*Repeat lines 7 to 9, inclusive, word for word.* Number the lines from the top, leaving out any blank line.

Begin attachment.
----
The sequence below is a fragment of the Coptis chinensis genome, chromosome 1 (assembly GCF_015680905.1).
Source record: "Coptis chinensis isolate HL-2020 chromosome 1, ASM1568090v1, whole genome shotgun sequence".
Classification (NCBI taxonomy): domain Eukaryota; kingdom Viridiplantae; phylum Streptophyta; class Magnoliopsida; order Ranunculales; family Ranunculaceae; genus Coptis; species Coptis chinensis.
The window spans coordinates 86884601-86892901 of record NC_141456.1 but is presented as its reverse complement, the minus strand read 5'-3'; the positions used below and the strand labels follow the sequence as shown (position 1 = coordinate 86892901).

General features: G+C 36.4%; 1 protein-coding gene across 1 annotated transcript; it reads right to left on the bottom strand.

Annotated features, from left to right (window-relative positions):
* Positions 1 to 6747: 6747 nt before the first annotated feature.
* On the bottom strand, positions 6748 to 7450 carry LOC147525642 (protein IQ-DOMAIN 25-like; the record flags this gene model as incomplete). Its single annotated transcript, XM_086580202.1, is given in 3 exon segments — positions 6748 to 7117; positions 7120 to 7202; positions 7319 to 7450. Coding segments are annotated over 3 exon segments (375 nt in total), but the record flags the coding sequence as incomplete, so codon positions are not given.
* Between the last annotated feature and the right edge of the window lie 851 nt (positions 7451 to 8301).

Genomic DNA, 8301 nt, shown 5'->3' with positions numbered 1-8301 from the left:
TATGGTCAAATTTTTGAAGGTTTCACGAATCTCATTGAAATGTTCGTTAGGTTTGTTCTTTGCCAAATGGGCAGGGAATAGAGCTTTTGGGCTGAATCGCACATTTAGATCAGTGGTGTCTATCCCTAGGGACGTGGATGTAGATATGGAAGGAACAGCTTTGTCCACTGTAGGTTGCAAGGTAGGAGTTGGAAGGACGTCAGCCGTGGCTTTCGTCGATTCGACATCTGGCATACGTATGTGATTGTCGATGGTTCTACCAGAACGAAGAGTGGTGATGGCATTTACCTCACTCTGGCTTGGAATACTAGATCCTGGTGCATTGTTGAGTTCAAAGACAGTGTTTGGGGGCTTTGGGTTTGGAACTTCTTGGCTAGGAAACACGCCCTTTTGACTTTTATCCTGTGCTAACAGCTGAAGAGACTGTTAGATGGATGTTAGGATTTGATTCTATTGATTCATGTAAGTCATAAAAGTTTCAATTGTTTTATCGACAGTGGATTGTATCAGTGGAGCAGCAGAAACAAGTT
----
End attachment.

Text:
* Positions 1 to 6747: 6747 nt before the first annotated feature.
* On the bottom strand, positions 6748 to 7450 carry LOC147525642 (protein IQ-DOMAIN 25-like; the record flags this gene model as incomplete). Its single annotated transcript, XM_086580202.1, is given in 3 exon segments — positions 6748 to 7117; positions 7120 to 7202; positions 7319 to 7450. Coding segments are annotated over 3 exon segments (375 nt in total), but the record flags the coding sequence as incomplete, so codon positions are not given.
* Between the last annotated feature and the right edge of the window lie 851 nt (positions 7451 to 8301).